Featured Story

Residents object to proposed cable between Greenport and Shelter Island


A group of about 30 Fifth Street residents expressed concerns about PSEG’s proposal to extend an underground electric cable down their street and across the bay from Greenport to Shelter Island.

The informal meeting Wednesday night at Herzog Park was organized by Trustee Doug Roberts, who along with Mayor George Hubbard Jr., addressed the group and answered questions.

“The consensus is there’s no way possible that you want any of this to happen,” Mr. Hubbard said to those gathered at the meeting.

Mr. Roberts said afterward: “The consensus is that the current deal is no good. The other consensus is that the overarching problem might be the electromagnetic issue … and another consensus was that the amount of money being offered wasn’t enough.”

The electromagnetic was concern voiced by several residents, who felt the underground cable would be bad for their health.

“We are going to have a mega milliwatts of electricity going down the street, which affects our health,” Fifth Street resident Chris Biemiller said. “I wouldn’t buy a house under huge electric lines because it affects our health.”

Others said the cable would only supply power to Shelter Island and the South Fork and wasn’t worth it for Greenport residents, despite the fact that the village could receive the equivalent of $1.2 million from PSEG in the form of cash and the value of a repaving project. They suggested Shelter Island Town build its own power substation.

Others questioned whether the environmental impact study planned for the project would address things like noise created by the work.

And while Mr. Hubbard had pointed out that the village would receive at least $1.2 million in money and services — more than its annual budget — by agreeing to the project, many residents felt that amount wasn’t high enough.

For Christian McShea of Fifth Street, who has two small children, “it’s not worth taking a chance. $1.2 million is not worth it.”

The mayor said he would look into the electromagnetic issue and whether an underground power line would adversely affect people’s health.

Questioned about the electromagnet issue Thursday, a PSEG spokesperson issued a statement saying: “PSEG Long Island is dedicated to providing both safe and reliable service for its customers and there will be no health impacts to the local residents as a result of this cable project.”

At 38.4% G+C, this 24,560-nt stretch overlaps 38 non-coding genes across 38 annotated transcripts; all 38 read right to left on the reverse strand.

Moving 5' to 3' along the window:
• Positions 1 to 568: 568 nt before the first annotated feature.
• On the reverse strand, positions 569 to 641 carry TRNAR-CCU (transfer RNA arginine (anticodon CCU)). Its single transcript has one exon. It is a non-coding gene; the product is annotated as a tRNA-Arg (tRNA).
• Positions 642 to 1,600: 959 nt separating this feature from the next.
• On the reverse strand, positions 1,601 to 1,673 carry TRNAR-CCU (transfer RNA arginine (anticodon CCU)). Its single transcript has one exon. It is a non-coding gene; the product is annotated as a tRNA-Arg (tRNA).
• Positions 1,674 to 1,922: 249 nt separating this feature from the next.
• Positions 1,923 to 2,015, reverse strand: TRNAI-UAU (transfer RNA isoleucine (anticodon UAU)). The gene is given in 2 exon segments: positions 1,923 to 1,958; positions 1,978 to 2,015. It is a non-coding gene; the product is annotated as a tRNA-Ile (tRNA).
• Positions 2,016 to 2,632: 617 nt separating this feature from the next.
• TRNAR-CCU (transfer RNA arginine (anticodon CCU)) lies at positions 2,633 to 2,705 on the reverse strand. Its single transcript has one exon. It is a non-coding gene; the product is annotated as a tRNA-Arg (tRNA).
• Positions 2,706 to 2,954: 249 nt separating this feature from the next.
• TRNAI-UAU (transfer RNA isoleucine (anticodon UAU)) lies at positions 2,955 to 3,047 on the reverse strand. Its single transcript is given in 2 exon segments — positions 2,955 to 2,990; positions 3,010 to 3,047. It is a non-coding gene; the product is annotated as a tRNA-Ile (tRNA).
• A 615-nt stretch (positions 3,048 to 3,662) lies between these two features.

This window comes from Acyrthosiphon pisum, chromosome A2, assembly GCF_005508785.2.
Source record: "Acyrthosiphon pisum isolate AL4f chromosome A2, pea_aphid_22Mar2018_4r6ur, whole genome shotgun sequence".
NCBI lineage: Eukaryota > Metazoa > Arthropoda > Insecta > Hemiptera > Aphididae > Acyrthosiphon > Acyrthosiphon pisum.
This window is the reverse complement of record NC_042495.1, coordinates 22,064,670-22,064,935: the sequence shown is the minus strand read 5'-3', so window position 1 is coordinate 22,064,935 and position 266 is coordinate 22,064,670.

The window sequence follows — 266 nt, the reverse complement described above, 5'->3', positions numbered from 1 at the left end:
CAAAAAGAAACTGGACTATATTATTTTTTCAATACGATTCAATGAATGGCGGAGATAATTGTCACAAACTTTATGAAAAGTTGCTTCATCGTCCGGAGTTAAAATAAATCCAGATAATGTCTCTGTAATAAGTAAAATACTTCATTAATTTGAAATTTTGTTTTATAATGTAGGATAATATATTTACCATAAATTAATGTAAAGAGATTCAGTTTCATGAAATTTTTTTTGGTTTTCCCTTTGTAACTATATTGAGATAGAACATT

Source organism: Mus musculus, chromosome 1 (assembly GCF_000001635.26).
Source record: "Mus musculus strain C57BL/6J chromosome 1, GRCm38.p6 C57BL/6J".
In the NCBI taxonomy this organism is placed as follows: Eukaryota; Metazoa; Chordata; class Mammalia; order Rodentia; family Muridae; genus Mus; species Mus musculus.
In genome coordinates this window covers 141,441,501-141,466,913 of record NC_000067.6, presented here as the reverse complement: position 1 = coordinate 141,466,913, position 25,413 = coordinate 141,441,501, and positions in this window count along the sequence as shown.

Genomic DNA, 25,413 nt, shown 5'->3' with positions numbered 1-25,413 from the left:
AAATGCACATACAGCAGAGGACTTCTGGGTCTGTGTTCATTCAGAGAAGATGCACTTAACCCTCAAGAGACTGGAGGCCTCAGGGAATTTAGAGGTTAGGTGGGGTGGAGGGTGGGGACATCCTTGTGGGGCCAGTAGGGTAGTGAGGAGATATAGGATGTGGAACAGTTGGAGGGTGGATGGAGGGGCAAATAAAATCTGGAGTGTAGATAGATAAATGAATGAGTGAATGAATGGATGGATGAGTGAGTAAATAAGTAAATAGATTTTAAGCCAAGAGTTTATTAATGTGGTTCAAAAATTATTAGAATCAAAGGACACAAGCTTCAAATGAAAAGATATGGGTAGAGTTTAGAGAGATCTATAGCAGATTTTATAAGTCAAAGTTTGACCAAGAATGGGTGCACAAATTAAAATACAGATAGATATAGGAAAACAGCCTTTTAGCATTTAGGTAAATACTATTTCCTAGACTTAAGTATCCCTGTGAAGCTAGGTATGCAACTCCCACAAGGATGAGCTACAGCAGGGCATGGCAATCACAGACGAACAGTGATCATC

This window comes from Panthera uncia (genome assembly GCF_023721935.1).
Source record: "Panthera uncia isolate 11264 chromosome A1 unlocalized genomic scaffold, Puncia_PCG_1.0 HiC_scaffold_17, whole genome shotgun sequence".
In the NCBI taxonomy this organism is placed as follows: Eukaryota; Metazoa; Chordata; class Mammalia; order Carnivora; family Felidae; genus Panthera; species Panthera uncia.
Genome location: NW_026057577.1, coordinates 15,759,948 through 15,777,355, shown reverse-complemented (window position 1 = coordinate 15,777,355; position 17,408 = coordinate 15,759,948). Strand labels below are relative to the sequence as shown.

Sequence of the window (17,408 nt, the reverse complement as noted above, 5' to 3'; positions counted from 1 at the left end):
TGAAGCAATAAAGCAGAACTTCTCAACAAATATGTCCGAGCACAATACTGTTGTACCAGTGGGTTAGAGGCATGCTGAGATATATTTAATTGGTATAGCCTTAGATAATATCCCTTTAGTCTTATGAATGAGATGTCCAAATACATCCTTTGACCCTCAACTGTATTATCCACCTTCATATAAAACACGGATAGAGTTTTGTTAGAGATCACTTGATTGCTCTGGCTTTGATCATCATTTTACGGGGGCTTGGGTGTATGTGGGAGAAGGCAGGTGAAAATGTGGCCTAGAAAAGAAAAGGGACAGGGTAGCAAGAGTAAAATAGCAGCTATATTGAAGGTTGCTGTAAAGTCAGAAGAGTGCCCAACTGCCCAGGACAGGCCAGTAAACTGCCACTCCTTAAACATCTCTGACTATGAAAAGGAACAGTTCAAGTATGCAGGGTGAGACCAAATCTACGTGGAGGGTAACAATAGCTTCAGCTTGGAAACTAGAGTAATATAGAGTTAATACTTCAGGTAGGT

The village board had scheduled a closed-to-the-public executive session meeting Thursday afternoon to discuss the PSEG contract.

The mayor said the meeting was an attempt to see where everybody on the board stands on the issue and that no votes would be taken afterward.

The village board last Thursday voted to declare itself “lead agency” in the review of the environmental impact study for the transmission line project.

The mayor said he was trying to find money to pay for various projects in the village without raising taxes and the proposal from PSEG to rent a portion of the beach at the end of Fifth Street for three months arose.

He said the village would get about $700,000 in cash from PSEG, plus they would extend a cable from the Chapel Lane substation to Moore’s Lane as a backup source of power, and then repave the portion of Fifth Street dug up during the cable installation.

Isabel Osinski said if the village is looking to make money, it should consider enacting a proposal to charge a $1 fee to every car that exits North Ferry into the village. She said that would raise more money than PSEG is offering.

Mr. Hubbard said he has sent a letter to the state attorney general seeking advice on that proposal’s legality.

The deadline to make comments on the environmental study is Sept. 17, he said. PSEG also has until then to request that it be lead agency in that study. If it it does so, the state Department of Environmental Conservation will decide the lead agency.

Asked specifically if PSEG planned to seek lead agency, a spokesperson responded by email: “Together with the Long Island Power Authority, we are confident that we will be able to work with the Village of Greenport on any concerns that they have regarding the SEQRA process and will continue to respect and protect the interests of the Village and its residents.”

Photo caption: Mayor George Hubbard Jr., right, speaks to residents at the informal meeting Wednesday night. (Credit: Tim Gannon)

[email protected]